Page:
FCN: Three Proposals from the Citizenry
Por: Ricardo Pascoe Pierce |SEPGRA
The National Civic Front (FCN), founded Today, July 2, puts forward three proposals for the opposition in Mexico.
The National Civic Front (FCN), founded Today, July 2, puts forward three proposals for the opposition in Mexico. It is an organization that brings together long-standing political leaders who are contributing their knowledge and experience alongside the citizenry that has recently entered the battle for a democratic Mexico to achieve a national reconstruction without dogmatism while simultaneously seeking to banish polarization from the national discourse. The foundation of this new grouping of citizens responds to a specific logic.
Along this path, the FCN presents three proposals to be considered when facing the presidential and congressional elections in the year 2024. The express objective of the three proposals is to create the conditions for a unified agreement of the entire opposition that rejects Morena’s governance model.
The first proposal that the FCN makes to the opposition, both partisan and non-partisan, is that it must unite around a single presidential candidacy in 2024 to compete in that race successfully. Likewise, the opposition must build a platform of common candidacies in the case of federal deputies and senators. Experience indicates that when the opposition supports a single candidacy, it dramatically increases its chances of victory. Of course, nothing is certain in politics, but competitiveness comes from the sum of efforts of a diversity of sectors of society.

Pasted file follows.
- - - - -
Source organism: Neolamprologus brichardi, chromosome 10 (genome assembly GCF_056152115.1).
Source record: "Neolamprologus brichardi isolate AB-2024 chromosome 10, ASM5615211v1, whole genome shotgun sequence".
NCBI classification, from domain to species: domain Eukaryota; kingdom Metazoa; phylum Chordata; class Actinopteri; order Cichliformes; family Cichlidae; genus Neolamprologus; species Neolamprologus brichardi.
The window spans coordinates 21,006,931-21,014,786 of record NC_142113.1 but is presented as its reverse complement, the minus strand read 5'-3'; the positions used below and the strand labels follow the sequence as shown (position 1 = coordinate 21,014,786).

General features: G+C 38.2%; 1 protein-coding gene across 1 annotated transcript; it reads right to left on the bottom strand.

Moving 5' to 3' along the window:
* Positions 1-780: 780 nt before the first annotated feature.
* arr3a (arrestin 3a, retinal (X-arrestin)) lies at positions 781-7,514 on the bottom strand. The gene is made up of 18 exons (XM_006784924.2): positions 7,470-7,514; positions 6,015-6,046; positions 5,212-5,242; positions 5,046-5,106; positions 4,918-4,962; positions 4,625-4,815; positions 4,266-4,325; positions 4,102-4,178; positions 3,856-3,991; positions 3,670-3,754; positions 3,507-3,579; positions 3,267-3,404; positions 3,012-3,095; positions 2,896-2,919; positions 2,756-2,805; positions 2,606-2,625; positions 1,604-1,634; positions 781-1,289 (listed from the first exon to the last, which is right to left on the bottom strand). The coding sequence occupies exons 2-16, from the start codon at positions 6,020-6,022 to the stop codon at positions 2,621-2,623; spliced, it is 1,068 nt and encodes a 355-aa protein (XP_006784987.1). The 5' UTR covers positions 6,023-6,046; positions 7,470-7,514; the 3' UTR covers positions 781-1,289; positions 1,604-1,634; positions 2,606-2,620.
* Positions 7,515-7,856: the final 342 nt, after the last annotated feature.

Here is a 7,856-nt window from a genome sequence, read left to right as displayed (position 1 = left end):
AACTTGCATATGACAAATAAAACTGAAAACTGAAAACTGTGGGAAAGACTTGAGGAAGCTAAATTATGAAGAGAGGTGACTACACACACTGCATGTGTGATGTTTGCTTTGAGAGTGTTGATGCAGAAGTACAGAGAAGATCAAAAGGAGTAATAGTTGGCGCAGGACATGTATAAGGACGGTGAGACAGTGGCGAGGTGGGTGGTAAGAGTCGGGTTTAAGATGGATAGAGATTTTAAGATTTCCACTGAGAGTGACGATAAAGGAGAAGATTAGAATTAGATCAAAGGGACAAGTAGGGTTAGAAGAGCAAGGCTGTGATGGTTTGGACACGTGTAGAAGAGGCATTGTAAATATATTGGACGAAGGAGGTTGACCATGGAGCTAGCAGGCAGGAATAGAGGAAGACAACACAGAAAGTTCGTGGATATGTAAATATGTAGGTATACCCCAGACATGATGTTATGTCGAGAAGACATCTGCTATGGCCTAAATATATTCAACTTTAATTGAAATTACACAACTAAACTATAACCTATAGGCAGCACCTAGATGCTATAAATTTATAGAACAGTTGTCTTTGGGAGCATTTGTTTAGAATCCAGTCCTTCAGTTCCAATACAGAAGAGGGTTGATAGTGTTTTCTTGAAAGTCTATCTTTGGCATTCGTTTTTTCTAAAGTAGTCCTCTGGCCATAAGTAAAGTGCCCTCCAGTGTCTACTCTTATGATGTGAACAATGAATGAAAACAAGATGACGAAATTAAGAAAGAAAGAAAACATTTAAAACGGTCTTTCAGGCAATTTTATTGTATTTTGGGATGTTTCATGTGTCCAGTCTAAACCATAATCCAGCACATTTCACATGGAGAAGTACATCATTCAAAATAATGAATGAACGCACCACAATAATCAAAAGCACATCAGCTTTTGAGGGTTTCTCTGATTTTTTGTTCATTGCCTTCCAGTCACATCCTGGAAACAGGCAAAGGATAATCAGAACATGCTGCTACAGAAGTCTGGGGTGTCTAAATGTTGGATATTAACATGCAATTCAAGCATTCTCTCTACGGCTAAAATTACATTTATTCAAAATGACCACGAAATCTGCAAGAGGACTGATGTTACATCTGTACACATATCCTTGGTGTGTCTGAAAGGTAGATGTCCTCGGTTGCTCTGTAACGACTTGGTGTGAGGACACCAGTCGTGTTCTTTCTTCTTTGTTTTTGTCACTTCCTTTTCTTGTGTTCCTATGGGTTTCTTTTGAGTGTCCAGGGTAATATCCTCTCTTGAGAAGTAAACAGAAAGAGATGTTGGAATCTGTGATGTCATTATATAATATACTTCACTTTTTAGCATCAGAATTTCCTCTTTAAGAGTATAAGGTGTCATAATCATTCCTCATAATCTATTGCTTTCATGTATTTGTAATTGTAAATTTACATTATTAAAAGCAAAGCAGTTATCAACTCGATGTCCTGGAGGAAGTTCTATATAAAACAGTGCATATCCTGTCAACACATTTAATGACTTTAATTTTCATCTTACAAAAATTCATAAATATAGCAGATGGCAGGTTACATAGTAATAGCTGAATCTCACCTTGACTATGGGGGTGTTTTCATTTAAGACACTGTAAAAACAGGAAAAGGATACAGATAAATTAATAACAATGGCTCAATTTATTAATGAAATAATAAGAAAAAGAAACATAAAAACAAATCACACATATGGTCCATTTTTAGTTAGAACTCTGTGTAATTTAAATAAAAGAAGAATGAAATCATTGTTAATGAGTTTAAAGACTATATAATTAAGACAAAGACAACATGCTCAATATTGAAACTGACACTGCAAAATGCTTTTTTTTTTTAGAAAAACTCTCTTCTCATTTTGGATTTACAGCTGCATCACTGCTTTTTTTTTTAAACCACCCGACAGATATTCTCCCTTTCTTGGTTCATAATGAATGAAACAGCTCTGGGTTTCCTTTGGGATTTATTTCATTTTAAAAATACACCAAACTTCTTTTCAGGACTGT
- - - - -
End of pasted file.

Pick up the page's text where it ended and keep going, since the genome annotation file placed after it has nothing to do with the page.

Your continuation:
It is true that on many occasions in the past, the unions did not necessarily obtain a satisfactory result. A recent example was the candidacies of Ricardo Anaya for president and Alejandra Barrales for the head of government in 2018. Apart from the dynamics AMLO built for himself in that process and Peña Nieto’s sabotage of Anaya’s candidacy, it is also true that neither of the two candidates-Anaya and Barrales-were able to conceptualize the historical significance of what a government headed by them would have meant. In fact, both saw the union as a simple addition of their supposed votes without giving the coalition agreement more weight or importance. A PAN-PRD-MC government, had it won, would have had a long-range and far-reaching historical significance. Presumably, it would have meant the formation of a center-right and center-left cabinet with a social-democratic component, which would have represented a complete break with Mexico’s governance traditions.
But neither of the two candidates of that coalition had the intellectual or theoretical capacity to give it the explanatory twist required to make the agreement crucial and historically significant.